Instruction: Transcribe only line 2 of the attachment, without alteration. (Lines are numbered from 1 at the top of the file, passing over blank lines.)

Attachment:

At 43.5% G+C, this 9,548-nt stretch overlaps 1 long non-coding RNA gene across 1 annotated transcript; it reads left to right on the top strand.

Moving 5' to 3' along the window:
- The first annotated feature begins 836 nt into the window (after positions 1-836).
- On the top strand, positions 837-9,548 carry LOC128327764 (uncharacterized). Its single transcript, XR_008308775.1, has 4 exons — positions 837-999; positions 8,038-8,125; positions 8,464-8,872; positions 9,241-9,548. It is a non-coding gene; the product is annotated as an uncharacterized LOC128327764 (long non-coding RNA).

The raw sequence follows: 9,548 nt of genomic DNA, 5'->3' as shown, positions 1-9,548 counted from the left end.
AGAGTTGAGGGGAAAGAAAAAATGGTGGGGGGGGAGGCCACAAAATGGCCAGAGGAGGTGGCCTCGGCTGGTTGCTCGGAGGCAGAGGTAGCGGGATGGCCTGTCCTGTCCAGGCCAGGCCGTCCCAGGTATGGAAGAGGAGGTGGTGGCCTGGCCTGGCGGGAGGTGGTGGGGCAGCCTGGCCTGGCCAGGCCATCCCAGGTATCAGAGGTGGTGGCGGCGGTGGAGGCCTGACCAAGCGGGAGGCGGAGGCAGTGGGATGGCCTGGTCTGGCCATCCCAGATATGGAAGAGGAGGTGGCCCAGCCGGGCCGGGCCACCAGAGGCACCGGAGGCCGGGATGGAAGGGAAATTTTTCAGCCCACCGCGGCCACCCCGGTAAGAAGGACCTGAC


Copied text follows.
Moving 5' to 3' along the window: